The Grand Marshal of a parade is the ceremonial leader, an honorary role usually designated to politicians, athletes, civic leaders and such. Organizers of the 2019 Reston Holiday Parade looked beyond conventional. They chose two individuals who not only showed exceptional skills in the arts as vocalists but also would lay down their lives for our country.
The Grand Marshals of the 2019 Reston Holiday Parade are a United States Armed Forces active duty service member and a veteran who coincidentally ranked 5th place as artists in Season 14 of America's Got Talent. They are the Center for Military Music Opportunities (CAMMO’s) "Voices of Service," vocalists, Sergeant Major Christal Rheams AD of Woodbridge, and Master Sergeant Caleb Green, United States Army Retired of Woodbridge. They represent CAMMO’s other two Voices of Service artists, Sergeant First Class Jason L. Hanna US Army AD of Woodbridge and Staff Sergeant Ron D. Henry US Army Retired of Williamsburg. AD represents active duty.
Q & A
Q: “Voices of Service”- three small words with much meaning. Please tell me more.
A: Rheams -We are four dynamic voices on a mission to serve those who remain silent. To serve those whose voices were silenced on this side.
A: Green - Voices of Service members personify a commitment to excellence and the power of connection musically to those who need a coping tool on their recovery journey. It's even more complex, yet simply put; we seek to empower others through the healing power of music.
Q: How did you become involved with CAMMO; what specific moment tipped the pendulum, and you said, "Yes."
A: Rheams - It was a conversation with Cathie Lechareas; her commitment to veterans sold me day one.
A: Green - I became involved with CAMMO through Christal. She challenged and encouraged me to use my talents to help others heal. I found that interesting because I'm very guarded with my time. I have a huge family, and they require my best energy, not my leftovers. So, my younger children helped me tremendously as I started out, and it allowed me to share the gift of service with them in ways I'd not been able to previously.
Q: Tap into the importance of music therapy as healing. Do you have a professional/personal reference? Feedback from others? Consideration of music therapy in tandem with other treatments?
A: Rheams - During the show, we received so many calls and emails from Service members, families and first responders. Each one unique and memorable in their own right. I specifically remember a note from a Soldier who said our performance pulled him from the edge. He thought of his family and decided that suicide was not an option.
A: Green - We've done extensive work through performances, songwriting, counseling, mentoring, coaching, contributing to others and their platforms, with individuals, groups and audiences. It's a way to give back and pay it forward from what we've been given.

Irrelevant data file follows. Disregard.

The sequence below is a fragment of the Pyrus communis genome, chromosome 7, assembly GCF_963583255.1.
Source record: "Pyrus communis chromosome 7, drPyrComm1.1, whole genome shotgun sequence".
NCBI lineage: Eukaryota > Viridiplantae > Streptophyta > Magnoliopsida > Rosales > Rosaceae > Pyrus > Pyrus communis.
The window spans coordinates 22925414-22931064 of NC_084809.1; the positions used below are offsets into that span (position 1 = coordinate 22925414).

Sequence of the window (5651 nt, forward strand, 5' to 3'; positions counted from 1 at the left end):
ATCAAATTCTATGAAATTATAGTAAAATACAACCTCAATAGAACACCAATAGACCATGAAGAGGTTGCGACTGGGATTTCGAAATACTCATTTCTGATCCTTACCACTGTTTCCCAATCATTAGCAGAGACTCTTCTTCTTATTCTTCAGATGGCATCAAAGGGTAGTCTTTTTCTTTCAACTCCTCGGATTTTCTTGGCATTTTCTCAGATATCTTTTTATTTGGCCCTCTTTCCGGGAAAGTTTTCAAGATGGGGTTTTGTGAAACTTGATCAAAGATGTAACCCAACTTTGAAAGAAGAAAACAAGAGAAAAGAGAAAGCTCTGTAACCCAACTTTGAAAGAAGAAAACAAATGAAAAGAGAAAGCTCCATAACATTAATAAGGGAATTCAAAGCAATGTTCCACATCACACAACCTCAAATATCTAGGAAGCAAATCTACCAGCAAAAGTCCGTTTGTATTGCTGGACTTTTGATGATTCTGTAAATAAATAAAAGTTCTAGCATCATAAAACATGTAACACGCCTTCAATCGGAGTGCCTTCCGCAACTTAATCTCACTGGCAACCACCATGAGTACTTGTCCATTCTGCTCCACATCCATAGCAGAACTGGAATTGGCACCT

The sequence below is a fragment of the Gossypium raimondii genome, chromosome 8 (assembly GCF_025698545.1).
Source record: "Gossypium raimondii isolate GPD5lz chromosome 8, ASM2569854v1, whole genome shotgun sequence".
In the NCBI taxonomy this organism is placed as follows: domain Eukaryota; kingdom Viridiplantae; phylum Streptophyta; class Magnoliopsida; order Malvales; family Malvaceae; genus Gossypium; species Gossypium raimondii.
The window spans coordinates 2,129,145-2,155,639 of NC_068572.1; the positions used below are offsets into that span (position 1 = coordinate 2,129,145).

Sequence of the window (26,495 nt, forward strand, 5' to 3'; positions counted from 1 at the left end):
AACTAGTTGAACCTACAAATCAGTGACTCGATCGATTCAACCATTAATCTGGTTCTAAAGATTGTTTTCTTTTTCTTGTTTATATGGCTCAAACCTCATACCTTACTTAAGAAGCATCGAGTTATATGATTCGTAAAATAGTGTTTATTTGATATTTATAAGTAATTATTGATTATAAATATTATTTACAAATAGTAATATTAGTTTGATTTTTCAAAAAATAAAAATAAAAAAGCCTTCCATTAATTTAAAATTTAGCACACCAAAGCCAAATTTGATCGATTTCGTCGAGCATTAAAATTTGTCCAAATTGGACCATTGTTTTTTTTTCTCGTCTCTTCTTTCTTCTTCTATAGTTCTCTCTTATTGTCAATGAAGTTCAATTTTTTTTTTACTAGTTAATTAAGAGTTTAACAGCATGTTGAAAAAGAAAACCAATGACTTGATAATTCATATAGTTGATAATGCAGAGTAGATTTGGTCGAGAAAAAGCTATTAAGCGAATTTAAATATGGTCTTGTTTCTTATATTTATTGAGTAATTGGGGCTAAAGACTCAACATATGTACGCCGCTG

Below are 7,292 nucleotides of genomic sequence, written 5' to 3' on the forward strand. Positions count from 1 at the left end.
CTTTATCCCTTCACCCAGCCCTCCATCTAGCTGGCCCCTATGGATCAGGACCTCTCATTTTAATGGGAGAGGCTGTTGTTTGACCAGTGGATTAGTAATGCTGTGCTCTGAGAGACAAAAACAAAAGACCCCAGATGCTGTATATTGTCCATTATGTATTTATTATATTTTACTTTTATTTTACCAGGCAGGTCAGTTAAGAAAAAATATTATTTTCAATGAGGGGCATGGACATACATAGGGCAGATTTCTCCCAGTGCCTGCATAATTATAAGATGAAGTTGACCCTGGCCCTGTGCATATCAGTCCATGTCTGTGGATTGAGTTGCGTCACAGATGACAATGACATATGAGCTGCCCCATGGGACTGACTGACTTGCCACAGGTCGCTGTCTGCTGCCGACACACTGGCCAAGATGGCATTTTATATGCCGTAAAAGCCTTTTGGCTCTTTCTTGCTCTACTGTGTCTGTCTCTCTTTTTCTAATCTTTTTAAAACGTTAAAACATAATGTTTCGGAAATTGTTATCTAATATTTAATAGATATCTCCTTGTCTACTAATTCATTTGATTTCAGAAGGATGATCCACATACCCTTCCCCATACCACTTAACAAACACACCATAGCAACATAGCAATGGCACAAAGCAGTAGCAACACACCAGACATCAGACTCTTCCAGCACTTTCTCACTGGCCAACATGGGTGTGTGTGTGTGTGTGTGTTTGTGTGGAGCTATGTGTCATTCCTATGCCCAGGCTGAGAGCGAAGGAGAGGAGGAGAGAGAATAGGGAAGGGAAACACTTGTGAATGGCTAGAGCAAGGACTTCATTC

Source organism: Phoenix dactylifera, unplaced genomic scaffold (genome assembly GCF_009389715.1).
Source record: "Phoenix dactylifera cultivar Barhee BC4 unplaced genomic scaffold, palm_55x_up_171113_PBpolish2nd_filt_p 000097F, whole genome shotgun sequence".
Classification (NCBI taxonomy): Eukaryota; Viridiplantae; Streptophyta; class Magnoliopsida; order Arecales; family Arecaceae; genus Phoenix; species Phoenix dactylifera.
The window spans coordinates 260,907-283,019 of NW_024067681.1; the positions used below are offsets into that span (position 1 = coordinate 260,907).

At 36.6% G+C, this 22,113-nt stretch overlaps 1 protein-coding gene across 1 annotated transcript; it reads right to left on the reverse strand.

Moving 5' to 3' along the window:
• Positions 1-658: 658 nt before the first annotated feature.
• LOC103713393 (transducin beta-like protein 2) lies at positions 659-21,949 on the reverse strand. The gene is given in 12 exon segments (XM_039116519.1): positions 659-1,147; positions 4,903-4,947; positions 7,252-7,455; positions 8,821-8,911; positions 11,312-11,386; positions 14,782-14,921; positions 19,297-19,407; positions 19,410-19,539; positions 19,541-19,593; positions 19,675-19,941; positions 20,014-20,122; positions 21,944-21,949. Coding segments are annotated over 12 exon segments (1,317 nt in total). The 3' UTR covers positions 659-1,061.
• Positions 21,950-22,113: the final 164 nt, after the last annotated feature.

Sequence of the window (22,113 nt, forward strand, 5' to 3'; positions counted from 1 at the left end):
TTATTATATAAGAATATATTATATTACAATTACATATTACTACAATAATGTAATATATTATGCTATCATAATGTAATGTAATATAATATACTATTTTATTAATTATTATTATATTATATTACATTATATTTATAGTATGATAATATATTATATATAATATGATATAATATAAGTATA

We have so many stories, but the telecast of America's Got Talent gave some poignant revelations. A person did not go through with the unthinkable because they heard us and knew we were genuine in our mission. It helped them to realize there is more than one way to cope, and it's ok not to be ok. Let's get some help. Another was finally able to share with their spouse that they had unresolved emotional challenges and needed some help.
Q: Is there a need and response to music therapy locally, in the Northern Virginia region, for active military and veterans?
A: Rheams - There is a need everywhere, NOVA and worldwide. Wherever people suffer from trauma, music can help.
A: Green - I am challenged to say unique to Northern Virginia. I'd propose it's a challenge unique to any person who is on a recovery journey. We attempt to help them become resilient.
Q: Where might, or would you be if not doing this?
A: Rheams - Probably still be where I am. Destiny is hard to run from. Somehow I felt I was always meant to be right where I am.
A: Green - I'd continue my work with CAMMO, the PW Chamber of Commerce on the Veterans and non-profit committees, private music performances, and also my career as a Business Solutions Specialist with LegalShield. I actually still do all of these things.
Q: Other thoughts, concerns or challenges? In other words, many times, there is something one wants to say deep from the heart, but holds back - do you?
A: Green - I'm not concerned about holding back; I'm concerned about being sensitive to the needs of those I can help. It's a matter of being aware and listening. If the person or group isn't speaking, we facilitate communication to break the ice.
Q: Where can people reach out?
A: Rheams - CAMMOmusic.org
A: Green - CAMMOmusic.org
Attached to Green's photo was a framed image of words attributed to CAMMO: “Music speaks what cannot be expressed, soothes the mind and gives it rest, heals the heart and makes it whole, flows from heaven to the soul."
According to CAMMO, there are two prongs to its mission: "To create music-based therapeutic programming and outlets for service members, veterans and family members; To train and educate them in music career opportunities as well as help with artist development. This organization is on target with its mission because it believes in the power of music to restore, inspire, and open doors to our veterans and service members. With that said, the financial contributions of our donors have been a tremendous help, and we ask for your continued support as the services rendered by CAMMO expand. If you've never given, we ask that you consider the life-changing effects your gift will have on a U.S. veteran or service member suffering from PTSD or TBI." To donate, visit CAMMOmusic.org/donate. Tax ID 38-3801781.